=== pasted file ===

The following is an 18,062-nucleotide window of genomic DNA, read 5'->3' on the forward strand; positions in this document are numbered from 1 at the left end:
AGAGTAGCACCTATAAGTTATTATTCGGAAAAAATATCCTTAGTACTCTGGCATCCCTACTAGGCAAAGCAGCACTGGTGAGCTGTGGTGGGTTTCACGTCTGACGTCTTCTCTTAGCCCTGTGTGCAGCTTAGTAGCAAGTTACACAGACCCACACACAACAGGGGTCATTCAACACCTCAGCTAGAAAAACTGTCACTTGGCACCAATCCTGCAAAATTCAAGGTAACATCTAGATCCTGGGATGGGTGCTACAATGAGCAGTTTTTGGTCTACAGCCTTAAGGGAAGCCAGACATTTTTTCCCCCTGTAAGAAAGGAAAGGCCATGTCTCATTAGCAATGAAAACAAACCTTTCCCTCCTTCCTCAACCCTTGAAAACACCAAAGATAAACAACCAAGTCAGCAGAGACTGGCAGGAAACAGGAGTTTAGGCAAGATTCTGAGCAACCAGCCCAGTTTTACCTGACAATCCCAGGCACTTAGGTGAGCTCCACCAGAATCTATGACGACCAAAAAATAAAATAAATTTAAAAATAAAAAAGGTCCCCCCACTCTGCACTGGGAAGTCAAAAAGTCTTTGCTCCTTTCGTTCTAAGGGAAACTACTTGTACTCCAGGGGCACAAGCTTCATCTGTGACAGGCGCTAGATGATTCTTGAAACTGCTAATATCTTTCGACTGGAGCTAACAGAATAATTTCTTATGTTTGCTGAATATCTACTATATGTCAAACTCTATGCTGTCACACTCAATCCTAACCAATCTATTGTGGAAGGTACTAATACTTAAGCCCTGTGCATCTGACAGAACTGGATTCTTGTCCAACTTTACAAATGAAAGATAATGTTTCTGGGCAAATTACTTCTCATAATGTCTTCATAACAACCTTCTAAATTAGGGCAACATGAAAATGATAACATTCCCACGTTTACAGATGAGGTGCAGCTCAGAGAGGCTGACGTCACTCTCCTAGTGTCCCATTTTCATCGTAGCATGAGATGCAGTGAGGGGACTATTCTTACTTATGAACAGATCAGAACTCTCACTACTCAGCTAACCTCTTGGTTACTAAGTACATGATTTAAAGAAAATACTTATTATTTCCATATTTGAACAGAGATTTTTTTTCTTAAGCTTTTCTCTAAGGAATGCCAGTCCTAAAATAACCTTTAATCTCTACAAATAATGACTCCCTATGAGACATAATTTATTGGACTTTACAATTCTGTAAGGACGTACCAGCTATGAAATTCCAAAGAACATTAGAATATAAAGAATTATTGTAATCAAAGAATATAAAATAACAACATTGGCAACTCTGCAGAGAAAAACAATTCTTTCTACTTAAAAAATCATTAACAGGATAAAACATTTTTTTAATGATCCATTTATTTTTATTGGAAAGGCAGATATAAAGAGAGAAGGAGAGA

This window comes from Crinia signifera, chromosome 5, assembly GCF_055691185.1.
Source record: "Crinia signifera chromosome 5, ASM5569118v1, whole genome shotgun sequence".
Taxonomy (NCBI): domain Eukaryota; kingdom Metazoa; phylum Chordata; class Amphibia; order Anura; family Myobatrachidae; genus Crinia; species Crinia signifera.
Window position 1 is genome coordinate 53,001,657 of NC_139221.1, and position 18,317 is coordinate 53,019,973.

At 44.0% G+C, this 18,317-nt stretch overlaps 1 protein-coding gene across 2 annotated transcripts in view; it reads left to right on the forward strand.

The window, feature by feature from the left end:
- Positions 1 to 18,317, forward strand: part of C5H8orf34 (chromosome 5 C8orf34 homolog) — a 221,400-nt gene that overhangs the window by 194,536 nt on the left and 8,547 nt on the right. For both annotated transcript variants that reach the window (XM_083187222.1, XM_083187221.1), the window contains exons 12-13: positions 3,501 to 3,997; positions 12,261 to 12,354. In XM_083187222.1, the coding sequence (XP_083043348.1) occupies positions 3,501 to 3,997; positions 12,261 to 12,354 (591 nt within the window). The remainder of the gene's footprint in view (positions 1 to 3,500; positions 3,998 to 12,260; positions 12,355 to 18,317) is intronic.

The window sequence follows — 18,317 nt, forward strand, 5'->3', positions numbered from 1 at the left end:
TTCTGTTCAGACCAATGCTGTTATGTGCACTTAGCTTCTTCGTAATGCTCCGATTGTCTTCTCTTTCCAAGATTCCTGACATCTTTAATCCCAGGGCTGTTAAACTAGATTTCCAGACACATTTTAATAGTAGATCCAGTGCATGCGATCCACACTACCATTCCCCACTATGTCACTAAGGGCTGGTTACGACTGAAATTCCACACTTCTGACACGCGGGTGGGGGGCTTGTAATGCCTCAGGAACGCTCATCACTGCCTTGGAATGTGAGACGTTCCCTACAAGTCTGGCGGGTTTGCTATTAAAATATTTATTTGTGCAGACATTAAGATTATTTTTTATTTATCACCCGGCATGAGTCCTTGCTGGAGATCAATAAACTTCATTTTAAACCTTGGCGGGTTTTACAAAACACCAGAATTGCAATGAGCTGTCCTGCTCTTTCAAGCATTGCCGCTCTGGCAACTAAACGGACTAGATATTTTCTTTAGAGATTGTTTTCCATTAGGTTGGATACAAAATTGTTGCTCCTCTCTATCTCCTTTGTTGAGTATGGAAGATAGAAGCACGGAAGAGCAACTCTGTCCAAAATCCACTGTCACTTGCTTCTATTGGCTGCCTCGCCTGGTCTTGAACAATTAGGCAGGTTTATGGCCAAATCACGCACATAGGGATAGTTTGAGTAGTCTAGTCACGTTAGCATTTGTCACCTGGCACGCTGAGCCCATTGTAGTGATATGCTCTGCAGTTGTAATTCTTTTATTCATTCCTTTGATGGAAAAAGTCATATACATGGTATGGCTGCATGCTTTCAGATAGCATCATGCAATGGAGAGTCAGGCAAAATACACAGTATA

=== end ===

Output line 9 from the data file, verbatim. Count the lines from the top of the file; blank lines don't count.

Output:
- Positions 1 to 18,317, forward strand: part of C5H8orf34 (chromosome 5 C8orf34 homolog) — a 221,400-nt gene that overhangs the window by 194,536 nt on the left and 8,547 nt on the right. For both annotated transcript variants that reach the window (XM_083187222.1, XM_083187221.1), the window contains exons 12-13: positions 3,501 to 3,997; positions 12,261 to 12,354. In XM_083187222.1, the coding sequence (XP_083043348.1) occupies positions 3,501 to 3,997; positions 12,261 to 12,354 (591 nt within the window). The remainder of the gene's footprint in view (positions 1 to 3,500; positions 3,998 to 12,260; positions 12,355 to 18,317) is intronic.